The list of REMOTEHOST and HOST addresses must not have a common entry. This is usually the case when a remote lpd server is forwarding jobs to the lpd server.

Example:

# do not accept forwarded jobs or requests
REJECT SERVICE=* FORWARD


17.2.16. GROUP

Match type: modified GLOB

The USER must be present in one of the groups in /etc/group or whatever permissions mechanism is used to determine group ownership which matches the GLOB pattern. If the pattern has the form @name, then a check to see if the user is in the named netgroup is done.

Example:

ACCEPT SERVICE=P GROUP=admin,@netgroup
REJECT SERVICE=P


17.2.17. REMOTEGROUP

The same rules as for GROUP, but using the REMOTEUSER value.

Example:

ACCEPT SERVICE=R REMOTEGROUP=admin,@netgroup
REJECT SERVICE=R


17.2.18. CONTROLLINE

Match type: GLOB

A CONTROLLINE pattern has the form

X=pattern1,pattern2,...


X is a single upper case letter. The corresponding line must be present in a control file, and the pattern is applied to the line contents.

This pattern can be used to select only files with specific control file information for printing.

17.2.19. AUTH

Match type: value

If the current transfer or the transfer used to send a job was authenticated, then AUTH is true or matches.

Example:

# reject all non-authenticated transfers
REJECT NOT AUTH


17.2.20. AUTHTYPE

Match type: glob

If the current transfer or the transfer used to send a job was authenticated, then AUTHTYPE is set to the name of the authentication method.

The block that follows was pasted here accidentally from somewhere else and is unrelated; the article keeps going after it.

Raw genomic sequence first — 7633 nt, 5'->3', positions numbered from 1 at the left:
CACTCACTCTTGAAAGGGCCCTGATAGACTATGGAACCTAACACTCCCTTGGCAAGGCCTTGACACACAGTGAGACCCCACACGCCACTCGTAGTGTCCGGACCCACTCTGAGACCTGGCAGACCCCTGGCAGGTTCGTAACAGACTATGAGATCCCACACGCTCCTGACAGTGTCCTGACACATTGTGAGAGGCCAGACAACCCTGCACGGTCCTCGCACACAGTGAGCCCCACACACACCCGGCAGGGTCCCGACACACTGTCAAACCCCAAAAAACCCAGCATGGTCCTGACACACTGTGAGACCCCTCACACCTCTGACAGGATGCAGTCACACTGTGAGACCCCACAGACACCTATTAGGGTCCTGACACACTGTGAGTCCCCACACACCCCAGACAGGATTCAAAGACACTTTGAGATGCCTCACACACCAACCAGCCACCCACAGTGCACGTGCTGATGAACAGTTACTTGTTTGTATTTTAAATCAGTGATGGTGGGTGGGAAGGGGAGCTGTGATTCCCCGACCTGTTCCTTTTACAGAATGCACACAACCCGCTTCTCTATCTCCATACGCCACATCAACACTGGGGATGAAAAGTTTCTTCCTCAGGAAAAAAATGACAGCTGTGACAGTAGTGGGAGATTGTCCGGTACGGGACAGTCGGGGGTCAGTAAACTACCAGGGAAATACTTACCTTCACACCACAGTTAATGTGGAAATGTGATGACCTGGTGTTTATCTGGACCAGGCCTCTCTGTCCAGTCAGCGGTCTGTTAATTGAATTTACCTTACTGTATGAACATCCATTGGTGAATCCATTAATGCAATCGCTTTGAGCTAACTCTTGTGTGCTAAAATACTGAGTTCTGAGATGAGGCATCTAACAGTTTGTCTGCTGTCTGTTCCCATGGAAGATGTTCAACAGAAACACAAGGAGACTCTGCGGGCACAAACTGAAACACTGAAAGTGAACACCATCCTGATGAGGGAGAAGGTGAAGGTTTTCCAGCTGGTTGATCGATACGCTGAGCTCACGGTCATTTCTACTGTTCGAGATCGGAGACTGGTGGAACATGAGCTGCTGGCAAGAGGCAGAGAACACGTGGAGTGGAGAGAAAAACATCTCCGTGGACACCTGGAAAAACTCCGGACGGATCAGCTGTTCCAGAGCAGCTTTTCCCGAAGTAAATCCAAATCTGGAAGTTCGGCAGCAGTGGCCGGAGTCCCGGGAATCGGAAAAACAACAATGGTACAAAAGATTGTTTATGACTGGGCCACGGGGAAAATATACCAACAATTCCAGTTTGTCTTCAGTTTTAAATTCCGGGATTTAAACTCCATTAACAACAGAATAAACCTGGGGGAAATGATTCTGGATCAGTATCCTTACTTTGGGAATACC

Example:

# require kerberos, pgp, or md5 authentication
REJECT NOT AUTHTYPE=kerberos*,pgp,md5


17.2.21. AUTHUSER

Match type: GLOB

The AUTHUSER rule will check to see if the authenticated user identification matches the pattern.

Example:

ACCEPT SERVICE=C AUTHTYPE=kerberos* AUTHUSER=admin@ASTART.COM


17.2.22. IFIP

Match type: IPmatch, but for IPV6 as well as IPV4

There is a subtle problem with names and IP addresses which are obtained for 'multi-homed hosts', i.e. - those with multiple ethernet interfaces, and for IPV6 (IP Version 6), in which a host can have multiple addresses, and for the normal host which can have both a short name and a fully qualified domain name.

The IFIP (interface IP) field can be used to check the IP address of the interface that accepted the network connection, as reported by the information returned by the accept() system call. Note that this information may be IPV4 or IPV6 information, depending on the origination of the system. This information is used by gethostbyaddr() to obtain the originating host fully qualified domain name (FQDN) and set of IP addresses. Note that this FQDN will be for the originating interface, and may not be the canonical host name. Some systems which use the Domain Name Server (DNS) system may add the canonical system name as an alias.

This entry is deprecated and may not be supported in future releases.